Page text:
United States: SEPs and FRAND – litigation, policy and latest developments
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Over the past few months, new policies and policy actions, from both the United States government and non-governmental standards setting organisations (SSOs), have highlighted the continuing struggle governments, non-governmental organisations and courts face in trying to balance the interests of patent owners on the one hand and implementers on the other. The most recent policy changes swing the pendulum once again. These changes concern the key question of whether and under what circumstances the owners of standard essential patents (SEPs) who agree to license essential technology on fair, reasonable, and non-discriminatory (FRAND) terms should be entitled to injunctive relief.
First, on 8 June 2022, the US Department of Justice, US Patent and Trademark Office (USPTO) and the National Institute of Standards and Technology (NIST) formally withdrew a 2019 policy statement on remedies for SEPs subject to voluntary FRAND commitments. This decision effectively rejects both the 2019 policy and a new draft policy that was circulated in December of 2021, and results in these organisations having no formal policy. The 2019 policy had expressed support for the possibility of injunctive relief against patent ‘hold-out’, and had replaced a 2013 statement that instead leaned against the availability of such relief – the draft 2021 policy generally returned to the 2013 policy. But the government’s decision to withdraw all policies leaves the question of injunctive relief in somewhat of a vacuum.
Second, in September 2022, the Institute of Electrical and Electronics Engineers (IEEE) announced that it was revising its policies for patents essential to standards such as WiFi to releases after 1 January 2023, to remove limits on the abilities of SEP owners to seek injunctions. In doing so, the IEEE explicitly removed the provision it had adopted in 2015, stating that reasonable rates for SEPs could only include licences that ‘were not obtained under the explicit or implicit threat of a prohibitive order’.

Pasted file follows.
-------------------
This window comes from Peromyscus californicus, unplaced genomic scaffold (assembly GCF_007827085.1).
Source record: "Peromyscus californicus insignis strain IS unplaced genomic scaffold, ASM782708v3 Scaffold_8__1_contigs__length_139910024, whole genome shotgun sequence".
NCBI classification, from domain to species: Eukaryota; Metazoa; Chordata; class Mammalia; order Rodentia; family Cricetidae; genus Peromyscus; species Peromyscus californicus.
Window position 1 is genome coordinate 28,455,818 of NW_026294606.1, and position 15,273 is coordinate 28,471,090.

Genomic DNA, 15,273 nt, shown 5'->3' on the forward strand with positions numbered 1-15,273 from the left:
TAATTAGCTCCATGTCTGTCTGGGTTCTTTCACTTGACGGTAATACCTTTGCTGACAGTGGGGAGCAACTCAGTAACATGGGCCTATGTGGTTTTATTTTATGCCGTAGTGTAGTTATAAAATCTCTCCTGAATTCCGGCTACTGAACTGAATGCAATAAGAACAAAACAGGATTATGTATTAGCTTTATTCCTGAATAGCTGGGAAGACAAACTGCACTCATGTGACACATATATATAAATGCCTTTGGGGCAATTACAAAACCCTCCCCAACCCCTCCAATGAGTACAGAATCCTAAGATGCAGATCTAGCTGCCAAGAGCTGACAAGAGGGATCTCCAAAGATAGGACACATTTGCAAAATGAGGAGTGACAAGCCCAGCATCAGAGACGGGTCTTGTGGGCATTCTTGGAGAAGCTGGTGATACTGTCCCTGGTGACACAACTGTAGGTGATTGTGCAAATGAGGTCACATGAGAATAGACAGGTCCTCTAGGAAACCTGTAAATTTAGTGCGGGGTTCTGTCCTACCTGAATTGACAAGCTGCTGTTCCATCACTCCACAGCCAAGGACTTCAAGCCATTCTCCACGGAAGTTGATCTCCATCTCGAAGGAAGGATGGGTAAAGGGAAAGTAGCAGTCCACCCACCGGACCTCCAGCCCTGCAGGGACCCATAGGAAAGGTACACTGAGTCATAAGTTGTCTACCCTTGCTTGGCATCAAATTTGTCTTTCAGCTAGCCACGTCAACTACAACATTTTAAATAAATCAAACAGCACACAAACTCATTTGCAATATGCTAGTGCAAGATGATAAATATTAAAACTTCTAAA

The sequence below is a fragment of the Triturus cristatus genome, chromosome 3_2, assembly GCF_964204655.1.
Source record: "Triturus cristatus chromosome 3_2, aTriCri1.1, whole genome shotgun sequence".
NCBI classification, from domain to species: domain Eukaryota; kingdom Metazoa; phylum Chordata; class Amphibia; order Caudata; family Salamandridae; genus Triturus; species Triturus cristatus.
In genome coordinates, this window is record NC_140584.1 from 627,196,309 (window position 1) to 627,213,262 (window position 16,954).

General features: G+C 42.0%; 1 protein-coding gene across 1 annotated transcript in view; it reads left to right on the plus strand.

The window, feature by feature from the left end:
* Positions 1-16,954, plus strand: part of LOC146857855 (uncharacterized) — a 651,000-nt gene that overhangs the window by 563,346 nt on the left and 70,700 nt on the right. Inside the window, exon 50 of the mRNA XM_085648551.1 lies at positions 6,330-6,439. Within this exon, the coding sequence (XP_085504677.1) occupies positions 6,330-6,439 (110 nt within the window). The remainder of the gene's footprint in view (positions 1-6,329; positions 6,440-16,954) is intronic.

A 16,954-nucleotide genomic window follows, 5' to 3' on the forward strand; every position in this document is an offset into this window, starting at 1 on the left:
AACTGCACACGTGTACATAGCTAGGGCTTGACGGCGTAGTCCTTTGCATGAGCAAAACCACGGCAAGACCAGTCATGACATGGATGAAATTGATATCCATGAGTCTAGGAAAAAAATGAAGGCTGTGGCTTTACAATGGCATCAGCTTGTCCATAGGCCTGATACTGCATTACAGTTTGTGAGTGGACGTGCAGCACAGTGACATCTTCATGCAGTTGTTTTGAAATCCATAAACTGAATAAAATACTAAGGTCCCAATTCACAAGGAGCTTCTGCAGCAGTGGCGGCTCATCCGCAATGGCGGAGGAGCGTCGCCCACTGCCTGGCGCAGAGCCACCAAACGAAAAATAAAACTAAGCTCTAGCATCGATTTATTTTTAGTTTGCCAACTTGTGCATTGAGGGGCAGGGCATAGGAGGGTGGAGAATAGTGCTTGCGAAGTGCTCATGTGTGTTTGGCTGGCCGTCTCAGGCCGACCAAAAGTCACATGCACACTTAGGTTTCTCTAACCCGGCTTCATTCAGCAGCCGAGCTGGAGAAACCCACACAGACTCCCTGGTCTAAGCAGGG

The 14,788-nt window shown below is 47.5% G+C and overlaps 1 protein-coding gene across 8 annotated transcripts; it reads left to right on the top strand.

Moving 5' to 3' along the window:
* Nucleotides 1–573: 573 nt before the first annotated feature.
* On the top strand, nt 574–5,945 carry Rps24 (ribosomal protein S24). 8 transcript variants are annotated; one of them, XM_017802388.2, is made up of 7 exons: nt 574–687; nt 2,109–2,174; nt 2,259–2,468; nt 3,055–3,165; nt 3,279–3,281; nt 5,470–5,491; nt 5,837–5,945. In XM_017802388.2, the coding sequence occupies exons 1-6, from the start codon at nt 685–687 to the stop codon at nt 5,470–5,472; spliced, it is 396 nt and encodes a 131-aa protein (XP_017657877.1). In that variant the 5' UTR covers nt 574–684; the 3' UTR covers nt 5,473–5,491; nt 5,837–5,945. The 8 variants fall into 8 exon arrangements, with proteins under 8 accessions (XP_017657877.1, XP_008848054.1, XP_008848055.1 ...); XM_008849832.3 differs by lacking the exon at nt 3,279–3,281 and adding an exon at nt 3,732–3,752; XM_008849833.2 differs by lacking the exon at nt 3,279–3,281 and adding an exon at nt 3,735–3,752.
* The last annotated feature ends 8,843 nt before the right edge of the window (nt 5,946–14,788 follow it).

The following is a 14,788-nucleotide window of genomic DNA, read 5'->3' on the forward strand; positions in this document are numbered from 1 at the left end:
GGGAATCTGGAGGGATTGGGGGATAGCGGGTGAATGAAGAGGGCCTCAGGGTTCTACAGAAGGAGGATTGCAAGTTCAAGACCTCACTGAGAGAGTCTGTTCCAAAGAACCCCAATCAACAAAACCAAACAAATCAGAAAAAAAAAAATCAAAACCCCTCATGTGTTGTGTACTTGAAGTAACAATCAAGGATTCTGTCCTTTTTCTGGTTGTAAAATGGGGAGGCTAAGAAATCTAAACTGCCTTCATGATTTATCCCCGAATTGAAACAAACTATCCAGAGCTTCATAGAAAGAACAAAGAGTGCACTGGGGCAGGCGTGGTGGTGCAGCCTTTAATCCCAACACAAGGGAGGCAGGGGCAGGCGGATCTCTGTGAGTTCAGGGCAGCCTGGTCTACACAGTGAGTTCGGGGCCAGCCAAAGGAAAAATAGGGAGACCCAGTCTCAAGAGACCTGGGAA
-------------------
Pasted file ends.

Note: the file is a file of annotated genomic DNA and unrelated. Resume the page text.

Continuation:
The US government agencies’ policy shifts
On 6 December 2021, the DOJ announced a request for public comments on a new ‘Draft Policy Statement on Licensing Negotiations and Remedies for Standards-Essential Patents Subject to Voluntary F/RAND Commitments’ (the 2021 Draft Statement). The 2021 Draft Statement is a joint policy statement of the DOJ Antitrust Division, USPTO and NIST, issued in response to President Biden’s 9 July 2021 executive order on promoting competition in the US economy. In that order, President Biden encouraged the attorney general and the secretary of commerce to consider whether to revise the DOJ-USPTO-NIST 2019 ‘Policy Statement on Remedies for Standards-Essential Patents Subject to Voluntary F/RAND Commitments’ (the 2019 Statement), which, in turn, had replaced a withdrawn 2013 DOJ-USPTO policy statement by the same title (the 2013 Statement).
The 2021 Draft Statement signals a return to the general policy of the 2013 Statement, leaning against the availability of injunctive relief where certain implementers – or ‘willing licensees’ – agree to take licences on FRAND terms. In the 2013 Statement, the DOJ and USPTO had emphasised the risk of ‘patent hold-up’, in which a patent owner asserts the SEP and a threat of an injunction to exclude competition from the market or obtain a higher price than would otherwise be available. To minimise this risk, the agencies concluded that ‘the public interest may preclude the issuance of an exclusion order’ so long as the infringer agrees to a licence on FRAND terms.
In 2019, during the Trump administration, however, the agencies withdrew the 2013 Statement and replaced it with the 2019 Statement, which expressed a concern about perceived ‘hold-out’ behaviour by implementers, and that appeared to be more open to the prospects of patent owners obtaining injunctive relief in certain situations. In particular, the 2019 Statement explained that ‘[a]ll remedies available under national law, including injunctive relief and adequate damages, should be available for infringement of standards-essential patents subject to a F/RAND commitment.’ The 2019 Statement also explicitly rejected ‘a special set of legal rules that limit remedies for infringement of standards-essential patents subject to a F/RAND commitment’.